using a pump would have to have like an eazy before pump to keep them alive but lose the self feeding aspect a airlift could do without an eazy
    Paul Korf

    member of:
    Midwest Pond and Koi Society
    Louisville Koi club
    IKONA

  7. #7
    Daihonmei
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    Morning Mike, I also keep an amano aquarium with Japonica shrimp--
    But what Kiky describes is more like a marine system with a refrugium - whish is an ISOLATION area within the greater closed system. In that kind of set up I grow caulerpa and produce tons of Copepods. A percentage work their way into the main tank but the core breeding population keeps the gift of continually giving! My plump mandarins, dragonets and sea horse babies are proof positive!
    I've often toyed with the idea of creating a proper refugium for my koi pond *( now that I'm making plans to sell the house that will have to wait until my new pond!). The idea would be a 'better bog' than the water garden concept. But a plan and invest core would be the idea along with 'unpopulated' water volume to the overall system. The reason I laided off this idea a decade or so ago is because Toshio Sakai talked me out of. I see that Momotaro has also given up on the very same idea? the reason is, in the freshwater setting, unlike the marine setting, the biomass to volume ratio is very high. And addition biology only brings the system closer to the edge. Whereas even in normally stocked marine systems the actual biomass/water volume ratio is tiny. Knowing murphy, and his law, you don't want too massive a biomass should energy be cut to the system- can you say Portuguese Bouillabaisse!!!

  8. #8
    Daihonmei
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    By the way Kiky, live shrimp ( not brine it has little in the way of nutrition compared to other shrimp, krills and plantkon) are very nutritious.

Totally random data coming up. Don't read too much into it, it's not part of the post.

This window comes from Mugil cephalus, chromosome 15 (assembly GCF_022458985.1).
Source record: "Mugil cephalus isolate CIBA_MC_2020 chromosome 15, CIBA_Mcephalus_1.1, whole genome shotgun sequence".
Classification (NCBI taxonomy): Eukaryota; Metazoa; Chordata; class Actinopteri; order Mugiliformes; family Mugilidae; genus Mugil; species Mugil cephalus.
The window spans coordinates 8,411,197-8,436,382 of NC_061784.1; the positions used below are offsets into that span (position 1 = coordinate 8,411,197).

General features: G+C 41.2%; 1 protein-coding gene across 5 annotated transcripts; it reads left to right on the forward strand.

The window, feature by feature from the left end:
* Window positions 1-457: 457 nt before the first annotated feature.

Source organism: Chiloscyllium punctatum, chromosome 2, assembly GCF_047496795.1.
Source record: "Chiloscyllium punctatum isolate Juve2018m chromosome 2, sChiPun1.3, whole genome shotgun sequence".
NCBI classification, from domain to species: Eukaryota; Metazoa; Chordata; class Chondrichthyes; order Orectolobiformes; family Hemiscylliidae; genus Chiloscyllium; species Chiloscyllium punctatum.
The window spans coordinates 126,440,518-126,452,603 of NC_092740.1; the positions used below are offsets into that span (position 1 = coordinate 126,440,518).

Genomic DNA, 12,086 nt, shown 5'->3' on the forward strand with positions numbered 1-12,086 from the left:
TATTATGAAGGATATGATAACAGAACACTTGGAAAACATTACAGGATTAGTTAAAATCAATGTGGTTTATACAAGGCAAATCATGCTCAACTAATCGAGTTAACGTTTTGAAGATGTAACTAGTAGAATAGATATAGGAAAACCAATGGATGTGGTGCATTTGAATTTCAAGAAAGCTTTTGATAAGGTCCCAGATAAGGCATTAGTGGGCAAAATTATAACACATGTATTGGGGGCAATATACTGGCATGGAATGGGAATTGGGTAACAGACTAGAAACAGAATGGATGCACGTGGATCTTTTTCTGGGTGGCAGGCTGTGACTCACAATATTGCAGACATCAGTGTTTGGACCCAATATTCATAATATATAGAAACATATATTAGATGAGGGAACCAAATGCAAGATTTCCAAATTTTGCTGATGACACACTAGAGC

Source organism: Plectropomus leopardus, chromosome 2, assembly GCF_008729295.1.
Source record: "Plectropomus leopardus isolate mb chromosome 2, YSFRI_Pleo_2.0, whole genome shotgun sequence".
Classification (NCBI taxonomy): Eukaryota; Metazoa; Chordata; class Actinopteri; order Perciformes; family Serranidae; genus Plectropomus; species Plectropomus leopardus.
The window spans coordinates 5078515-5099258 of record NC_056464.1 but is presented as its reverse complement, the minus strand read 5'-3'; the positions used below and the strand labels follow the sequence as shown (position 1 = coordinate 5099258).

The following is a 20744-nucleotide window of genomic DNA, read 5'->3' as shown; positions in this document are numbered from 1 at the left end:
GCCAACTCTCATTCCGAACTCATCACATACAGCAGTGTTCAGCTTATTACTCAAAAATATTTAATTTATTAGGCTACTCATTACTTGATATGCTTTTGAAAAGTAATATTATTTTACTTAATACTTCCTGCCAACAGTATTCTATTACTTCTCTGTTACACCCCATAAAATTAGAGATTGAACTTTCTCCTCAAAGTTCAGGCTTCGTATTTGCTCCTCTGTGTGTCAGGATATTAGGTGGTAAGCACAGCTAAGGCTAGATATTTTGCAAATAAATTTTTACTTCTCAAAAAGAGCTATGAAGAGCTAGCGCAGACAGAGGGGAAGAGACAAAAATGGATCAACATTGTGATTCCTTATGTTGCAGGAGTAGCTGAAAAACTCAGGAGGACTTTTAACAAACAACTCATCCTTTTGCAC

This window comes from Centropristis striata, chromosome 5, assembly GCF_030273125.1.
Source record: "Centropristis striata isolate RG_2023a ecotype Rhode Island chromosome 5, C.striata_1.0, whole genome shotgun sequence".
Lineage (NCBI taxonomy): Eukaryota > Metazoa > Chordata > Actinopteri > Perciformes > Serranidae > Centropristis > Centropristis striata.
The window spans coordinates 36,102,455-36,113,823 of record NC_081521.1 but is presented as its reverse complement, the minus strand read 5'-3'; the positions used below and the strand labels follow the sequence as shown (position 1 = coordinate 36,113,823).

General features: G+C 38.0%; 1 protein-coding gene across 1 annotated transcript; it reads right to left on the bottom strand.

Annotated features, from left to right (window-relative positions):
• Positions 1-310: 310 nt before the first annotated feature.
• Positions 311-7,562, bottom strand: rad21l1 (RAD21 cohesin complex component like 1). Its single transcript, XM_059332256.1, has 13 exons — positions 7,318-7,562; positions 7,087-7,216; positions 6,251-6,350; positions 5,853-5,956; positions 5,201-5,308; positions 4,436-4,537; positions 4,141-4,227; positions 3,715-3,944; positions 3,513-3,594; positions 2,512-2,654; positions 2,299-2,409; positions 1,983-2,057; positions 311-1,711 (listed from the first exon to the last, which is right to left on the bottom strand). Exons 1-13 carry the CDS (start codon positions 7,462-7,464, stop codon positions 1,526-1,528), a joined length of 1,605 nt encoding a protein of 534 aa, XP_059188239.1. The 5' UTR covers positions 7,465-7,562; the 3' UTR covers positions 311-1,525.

Not that you need any help, but I thought you'd find this breeding primer of interest--- How to Breed Freshwater Ghost Shrimp | eHow.com

  9. #9
    Honmei ricshaw's Avatar
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    Crayfish

    Years ago I kept Crayfish in a 1000 gallon poly tank that was connected to my pond's filter system.

    Warning: The problem with keeping Crayfish or other crustaceans (like shrimp) in a Koi pond system is whenever you treat the pond for anchor worm and/or fish lice you have to remove them.


  10. #10
    Daihonmei MikeM's Avatar
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    [QUOTE=JasPR;178037]Morning Mike, I also keep an amano aquarium with Japonica shrimp--
    But what Kiky describes is more like a marine system with a refrugium - whish is an ISOLATION area within the greater closed system. In that kind of set up I grow caulerpa and produce tons of Copepods. A percentage work their way into the main tank but the core breeding population keeps the gift of continually giving! My plump mandarins, dragonets and sea horse babies are proof positive!

    My Japonica shrimp are in a plant tank, but not Amano-style. They are kept with my guppies. ...My degenerated half-black red guppies have been eliminated. Visitors liked them, but I just saw how far downhill they haf gone. My Christmas present to myself was a couple of trios of a half-black yellow that throws gold bodies. So, I got a trio of gold-bodied and a trio of normal bodied. Brunettes and blonds, but the same yellow tail. Any baby shrimp will be gone in minutes.